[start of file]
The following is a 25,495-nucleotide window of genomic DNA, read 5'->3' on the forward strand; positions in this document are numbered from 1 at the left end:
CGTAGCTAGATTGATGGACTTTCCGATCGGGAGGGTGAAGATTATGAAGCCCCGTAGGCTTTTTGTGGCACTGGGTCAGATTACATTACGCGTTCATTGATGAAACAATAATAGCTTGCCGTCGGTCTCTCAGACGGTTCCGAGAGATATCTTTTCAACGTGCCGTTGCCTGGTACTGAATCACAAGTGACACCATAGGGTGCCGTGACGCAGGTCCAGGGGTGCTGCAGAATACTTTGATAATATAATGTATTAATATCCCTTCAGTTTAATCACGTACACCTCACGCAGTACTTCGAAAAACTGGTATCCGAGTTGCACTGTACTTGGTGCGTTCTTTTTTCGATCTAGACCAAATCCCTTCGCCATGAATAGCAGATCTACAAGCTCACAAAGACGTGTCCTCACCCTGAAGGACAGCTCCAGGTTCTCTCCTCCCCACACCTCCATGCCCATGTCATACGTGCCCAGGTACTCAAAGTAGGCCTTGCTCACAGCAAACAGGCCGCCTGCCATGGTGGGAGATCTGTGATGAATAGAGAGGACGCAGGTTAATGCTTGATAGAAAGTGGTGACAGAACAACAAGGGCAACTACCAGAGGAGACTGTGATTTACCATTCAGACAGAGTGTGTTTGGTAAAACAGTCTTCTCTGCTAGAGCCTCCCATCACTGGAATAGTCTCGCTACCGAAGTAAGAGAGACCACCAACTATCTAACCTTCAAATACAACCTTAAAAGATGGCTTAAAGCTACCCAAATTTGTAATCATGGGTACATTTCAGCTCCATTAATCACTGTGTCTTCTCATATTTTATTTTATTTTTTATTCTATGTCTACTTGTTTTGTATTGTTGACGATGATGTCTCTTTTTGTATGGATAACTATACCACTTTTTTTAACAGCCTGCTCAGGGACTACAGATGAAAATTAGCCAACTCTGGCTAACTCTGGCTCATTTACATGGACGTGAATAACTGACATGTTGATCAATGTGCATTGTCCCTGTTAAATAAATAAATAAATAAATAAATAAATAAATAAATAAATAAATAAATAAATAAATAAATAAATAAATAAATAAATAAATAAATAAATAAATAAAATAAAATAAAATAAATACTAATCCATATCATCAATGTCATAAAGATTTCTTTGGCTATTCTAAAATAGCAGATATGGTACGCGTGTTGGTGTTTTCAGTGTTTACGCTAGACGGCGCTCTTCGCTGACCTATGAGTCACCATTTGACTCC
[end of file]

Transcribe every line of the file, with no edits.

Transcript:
The following is a 25,495-nucleotide window of genomic DNA, read 5'->3' on the forward strand; positions in this document are numbered from 1 at the left end:
CGTAGCTAGATTGATGGACTTTCCGATCGGGAGGGTGAAGATTATGAAGCCCCGTAGGCTTTTTGTGGCACTGGGTCAGATTACATTACGCGTTCATTGATGAAACAATAATAGCTTGCCGTCGGTCTCTCAGACGGTTCCGAGAGATATCTTTTCAACGTGCCGTTGCCTGGTACTGAATCACAAGTGACACCATAGGGTGCCGTGACGCAGGTCCAGGGGTGCTGCAGAATACTTTGATAATATAATGTATTAATATCCCTTCAGTTTAATCACGTACACCTCACGCAGTACTTCGAAAAACTGGTATCCGAGTTGCACTGTACTTGGTGCGTTCTTTTTTCGATCTAGACCAAATCCCTTCGCCATGAATAGCAGATCTACAAGCTCACAAAGACGTGTCCTCACCCTGAAGGACAGCTCCAGGTTCTCTCCTCCCCACACCTCCATGCCCATGTCATACGTGCCCAGGTACTCAAAGTAGGCCTTGCTCACAGCAAACAGGCCGCCTGCCATGGTGGGAGATCTGTGATGAATAGAGAGGACGCAGGTTAATGCTTGATAGAAAGTGGTGACAGAACAACAAGGGCAACTACCAGAGGAGACTGTGATTTACCATTCAGACAGAGTGTGTTTGGTAAAACAGTCTTCTCTGCTAGAGCCTCCCATCACTGGAATAGTCTCGCTACCGAAGTAAGAGAGACCACCAACTATCTAACCTTCAAATACAACCTTAAAAGATGGCTTAAAGCTACCCAAATTTGTAATCATGGGTACATTTCAGCTCCATTAATCACTGTGTCTTCTCATATTTTATTTTATTTTTTATTCTATGTCTACTTGTTTTGTATTGTTGACGATGATGTCTCTTTTTGTATGGATAACTATACCACTTTTTTTAACAGCCTGCTCAGGGACTACAGATGAAAATTAGCCAACTCTGGCTAACTCTGGCTCATTTACATGGACGTGAATAACTGACATGTTGATCAATGTGCATTGTCCCTGTTAAATAAATAAATAAATAAATAAATAAATAAATAAATAAATAAATAAATAAATAAATAAATAAATAAATAAATAAATAAATAAATAAATAAATAAAATAAAATAAAATAAATACTAATCCATATCATCAATGTCATAAAGATTTCTTTGGCTATTCTAAAATAGCAGATATGGTACGCGTGTTGGTGTTTTCAGTGTTTACGCTAGACGGCGCTCTTCGCTGACCTATGAGTCACCATTTGACTCC